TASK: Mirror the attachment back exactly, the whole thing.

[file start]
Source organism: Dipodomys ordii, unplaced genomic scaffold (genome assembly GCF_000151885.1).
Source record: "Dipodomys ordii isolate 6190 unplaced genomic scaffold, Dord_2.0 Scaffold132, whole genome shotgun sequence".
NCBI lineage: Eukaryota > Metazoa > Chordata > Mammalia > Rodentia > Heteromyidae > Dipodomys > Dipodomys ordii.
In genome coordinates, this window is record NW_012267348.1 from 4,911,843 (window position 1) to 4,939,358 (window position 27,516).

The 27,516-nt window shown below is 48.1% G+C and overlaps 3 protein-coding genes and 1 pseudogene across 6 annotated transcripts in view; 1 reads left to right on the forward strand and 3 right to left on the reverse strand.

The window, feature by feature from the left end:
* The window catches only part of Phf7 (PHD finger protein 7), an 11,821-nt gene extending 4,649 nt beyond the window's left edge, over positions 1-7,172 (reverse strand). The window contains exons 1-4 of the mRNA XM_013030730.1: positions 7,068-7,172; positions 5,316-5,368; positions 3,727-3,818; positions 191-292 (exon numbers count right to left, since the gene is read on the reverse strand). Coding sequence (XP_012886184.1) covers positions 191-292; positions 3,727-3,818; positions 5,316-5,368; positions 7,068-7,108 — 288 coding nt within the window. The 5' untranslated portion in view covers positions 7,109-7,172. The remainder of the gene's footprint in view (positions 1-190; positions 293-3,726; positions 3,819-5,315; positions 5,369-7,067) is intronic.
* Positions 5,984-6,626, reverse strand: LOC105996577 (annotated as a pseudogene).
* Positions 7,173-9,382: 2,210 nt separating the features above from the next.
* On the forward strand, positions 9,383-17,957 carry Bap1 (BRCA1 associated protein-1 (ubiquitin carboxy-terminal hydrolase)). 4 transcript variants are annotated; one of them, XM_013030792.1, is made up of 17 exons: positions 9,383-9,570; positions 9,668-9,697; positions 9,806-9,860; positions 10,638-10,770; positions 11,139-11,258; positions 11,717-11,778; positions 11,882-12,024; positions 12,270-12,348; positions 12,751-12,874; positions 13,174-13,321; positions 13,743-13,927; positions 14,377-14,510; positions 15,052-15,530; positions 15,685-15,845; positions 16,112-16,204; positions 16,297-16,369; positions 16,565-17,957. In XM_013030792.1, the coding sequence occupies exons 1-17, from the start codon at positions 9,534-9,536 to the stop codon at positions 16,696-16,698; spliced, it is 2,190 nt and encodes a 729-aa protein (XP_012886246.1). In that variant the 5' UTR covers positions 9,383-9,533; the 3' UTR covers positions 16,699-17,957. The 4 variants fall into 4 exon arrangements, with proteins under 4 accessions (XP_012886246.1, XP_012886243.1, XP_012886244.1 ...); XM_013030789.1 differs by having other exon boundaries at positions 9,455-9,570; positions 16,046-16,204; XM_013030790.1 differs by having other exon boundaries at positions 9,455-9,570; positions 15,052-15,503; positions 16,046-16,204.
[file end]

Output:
Source organism: Dipodomys ordii, unplaced genomic scaffold (genome assembly GCF_000151885.1).
Source record: "Dipodomys ordii isolate 6190 unplaced genomic scaffold, Dord_2.0 Scaffold132, whole genome shotgun sequence".
NCBI lineage: Eukaryota > Metazoa > Chordata > Mammalia > Rodentia > Heteromyidae > Dipodomys > Dipodomys ordii.
In genome coordinates, this window is record NW_012267348.1 from 4,911,843 (window position 1) to 4,939,358 (window position 27,516).

The 27,516-nt window shown below is 48.1% G+C and overlaps 3 protein-coding genes and 1 pseudogene across 6 annotated transcripts in view; 1 reads left to right on the forward strand and 3 right to left on the reverse strand.

The window, feature by feature from the left end:
* The window catches only part of Phf7 (PHD finger protein 7), an 11,821-nt gene extending 4,649 nt beyond the window's left edge, over positions 1-7,172 (reverse strand). The window contains exons 1-4 of the mRNA XM_013030730.1: positions 7,068-7,172; positions 5,316-5,368; positions 3,727-3,818; positions 191-292 (exon numbers count right to left, since the gene is read on the reverse strand). Coding sequence (XP_012886184.1) covers positions 191-292; positions 3,727-3,818; positions 5,316-5,368; positions 7,068-7,108 — 288 coding nt within the window. The 5' untranslated portion in view covers positions 7,109-7,172. The remainder of the gene's footprint in view (positions 1-190; positions 293-3,726; positions 3,819-5,315; positions 5,369-7,067) is intronic.
* Positions 5,984-6,626, reverse strand: LOC105996577 (annotated as a pseudogene).
* Positions 7,173-9,382: 2,210 nt separating the features above from the next.
* On the forward strand, positions 9,383-17,957 carry Bap1 (BRCA1 associated protein-1 (ubiquitin carboxy-terminal hydrolase)). 4 transcript variants are annotated; one of them, XM_013030792.1, is made up of 17 exons: positions 9,383-9,570; positions 9,668-9,697; positions 9,806-9,860; positions 10,638-10,770; positions 11,139-11,258; positions 11,717-11,778; positions 11,882-12,024; positions 12,270-12,348; positions 12,751-12,874; positions 13,174-13,321; positions 13,743-13,927; positions 14,377-14,510; positions 15,052-15,530; positions 15,685-15,845; positions 16,112-16,204; positions 16,297-16,369; positions 16,565-17,957. In XM_013030792.1, the coding sequence occupies exons 1-17, from the start codon at positions 9,534-9,536 to the stop codon at positions 16,696-16,698; spliced, it is 2,190 nt and encodes a 729-aa protein (XP_012886246.1). In that variant the 5' UTR covers positions 9,383-9,533; the 3' UTR covers positions 16,699-17,957. The 4 variants fall into 4 exon arrangements, with proteins under 4 accessions (XP_012886246.1, XP_012886243.1, XP_012886244.1 ...); XM_013030789.1 differs by having other exon boundaries at positions 9,455-9,570; positions 16,046-16,204; XM_013030790.1 differs by having other exon boundaries at positions 9,455-9,570; positions 15,052-15,503; positions 16,046-16,204.